Appendices to Chapter 1

Appendices From: Genuineness of the Holy Qur’an (Printed July 1974)

Appendix 1: An Answer

After the publication of the author’s first treatise on the genuineness of the Holy Qur’an as a part of the introduction to the translation of the Qur’an by Mir Ahmad Ali, he received letters and articles against the genuineness of the arrangement of the Qur’an (on hand). He, therefore, considers it imperative to refer to the arguments advanced against the arrangement of the Qur’an and to add a few lines to what we have already said. The main arguments forwarded in the aforesaid articles and letters with our replies are as follows:

1. The Qur’an was not collected and arranged during the lifetime of the Holy Prophet. We have proved beyond doubt, the allegation is entirely unfounded and it was made and publicized for political reasons.

2. Imam Ali’s collection produced after the Holy Prophet and its arrangement was date wise. It has been proven this allegation is also not correct. The text and its revealed commentary were put into writing by Imam Ali as it had been dictated to him by the Holy Prophet then and there; so the text and its arrangement was the same as the one which is in our hand. The difference between him and his opponents was on the question of interpretation as declared by him and his followers in public repeatedly. The Qur’an which Ali brought to the mosque during the reign of the first caliph also contained commentary which was not acceptable to the ruling party. So Ali took back his collection and afterwards nobody had the chance to see it except the successive Imams of his House. As has already been pointed out, there is no single reliable tradition from the Imams of the Ahl al-Bayt to show the arrangement of his collection was different. All that is said in this connection is mere conjecture.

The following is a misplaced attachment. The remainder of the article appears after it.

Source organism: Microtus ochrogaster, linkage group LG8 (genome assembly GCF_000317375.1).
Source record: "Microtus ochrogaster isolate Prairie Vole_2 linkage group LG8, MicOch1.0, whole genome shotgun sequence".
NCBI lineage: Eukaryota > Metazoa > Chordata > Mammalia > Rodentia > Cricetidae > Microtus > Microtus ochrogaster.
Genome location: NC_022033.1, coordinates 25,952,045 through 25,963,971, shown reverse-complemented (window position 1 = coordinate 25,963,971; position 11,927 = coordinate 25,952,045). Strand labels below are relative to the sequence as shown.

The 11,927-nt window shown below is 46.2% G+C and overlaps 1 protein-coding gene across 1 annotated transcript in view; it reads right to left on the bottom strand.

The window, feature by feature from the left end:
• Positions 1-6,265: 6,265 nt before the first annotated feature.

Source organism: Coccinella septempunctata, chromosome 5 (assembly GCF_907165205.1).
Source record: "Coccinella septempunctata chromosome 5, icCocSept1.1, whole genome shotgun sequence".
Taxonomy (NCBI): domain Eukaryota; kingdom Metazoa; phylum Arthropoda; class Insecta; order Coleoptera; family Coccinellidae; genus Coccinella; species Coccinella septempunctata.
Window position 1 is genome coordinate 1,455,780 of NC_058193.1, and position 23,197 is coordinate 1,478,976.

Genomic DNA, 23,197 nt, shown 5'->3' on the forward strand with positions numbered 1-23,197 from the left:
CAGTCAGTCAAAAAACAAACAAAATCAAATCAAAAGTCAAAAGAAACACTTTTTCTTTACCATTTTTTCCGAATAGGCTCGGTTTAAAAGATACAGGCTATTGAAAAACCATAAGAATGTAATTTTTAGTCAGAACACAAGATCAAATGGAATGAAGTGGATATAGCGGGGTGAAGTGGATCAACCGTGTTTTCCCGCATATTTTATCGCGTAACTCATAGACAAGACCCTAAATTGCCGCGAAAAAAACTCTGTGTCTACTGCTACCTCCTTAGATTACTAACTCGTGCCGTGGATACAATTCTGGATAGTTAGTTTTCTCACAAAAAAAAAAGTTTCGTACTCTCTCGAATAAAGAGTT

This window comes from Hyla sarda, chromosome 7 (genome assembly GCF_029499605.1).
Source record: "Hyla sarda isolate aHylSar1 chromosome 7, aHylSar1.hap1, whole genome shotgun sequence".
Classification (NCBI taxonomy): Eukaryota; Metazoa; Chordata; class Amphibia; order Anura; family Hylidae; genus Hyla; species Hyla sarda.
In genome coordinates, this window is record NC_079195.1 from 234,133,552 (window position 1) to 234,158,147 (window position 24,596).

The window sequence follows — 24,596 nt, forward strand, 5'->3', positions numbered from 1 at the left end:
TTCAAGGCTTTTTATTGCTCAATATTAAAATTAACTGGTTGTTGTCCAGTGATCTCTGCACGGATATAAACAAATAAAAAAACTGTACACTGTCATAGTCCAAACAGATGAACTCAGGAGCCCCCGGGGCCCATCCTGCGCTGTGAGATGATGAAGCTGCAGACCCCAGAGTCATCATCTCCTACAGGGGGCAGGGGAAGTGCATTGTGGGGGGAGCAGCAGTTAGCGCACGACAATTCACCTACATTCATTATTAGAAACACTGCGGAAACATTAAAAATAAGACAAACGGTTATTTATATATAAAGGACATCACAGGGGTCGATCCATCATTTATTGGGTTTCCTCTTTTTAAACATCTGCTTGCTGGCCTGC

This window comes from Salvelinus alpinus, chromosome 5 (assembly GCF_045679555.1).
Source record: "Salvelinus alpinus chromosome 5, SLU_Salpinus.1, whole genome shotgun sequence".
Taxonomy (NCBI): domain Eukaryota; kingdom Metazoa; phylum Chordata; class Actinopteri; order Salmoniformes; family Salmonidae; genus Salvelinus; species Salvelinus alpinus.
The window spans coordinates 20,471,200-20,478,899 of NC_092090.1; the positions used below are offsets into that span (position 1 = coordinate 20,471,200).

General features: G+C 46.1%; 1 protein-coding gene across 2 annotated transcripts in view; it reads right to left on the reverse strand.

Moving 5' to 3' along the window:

3. Some of the traditions assert the deviations made by the followers of the previous Prophets including tampering with their scriptures were repeated by Muslims. We have explained that traditions of this nature do not mean the repetition of those deviations in the same form. It is true that such misdeeds have been repeated in Islam in spirit but in different forms. For example, the followers of Moses worshipped the golden calf during the absence of Moses. Such a misdeed apparently did not take place in Islam. But a student of Islamic history will realize the same rebellious spirit manifested itself after the demise of the Holy Prophet when the question of obedience to Hujat (supreme authority) arose. Mischievous hands had tampered with the text of pre-Qur’anic scriptures, but in the case of the Qur’an the text could not be tampered with due to its wide popularity. So effort was made to tamper with its interpretation.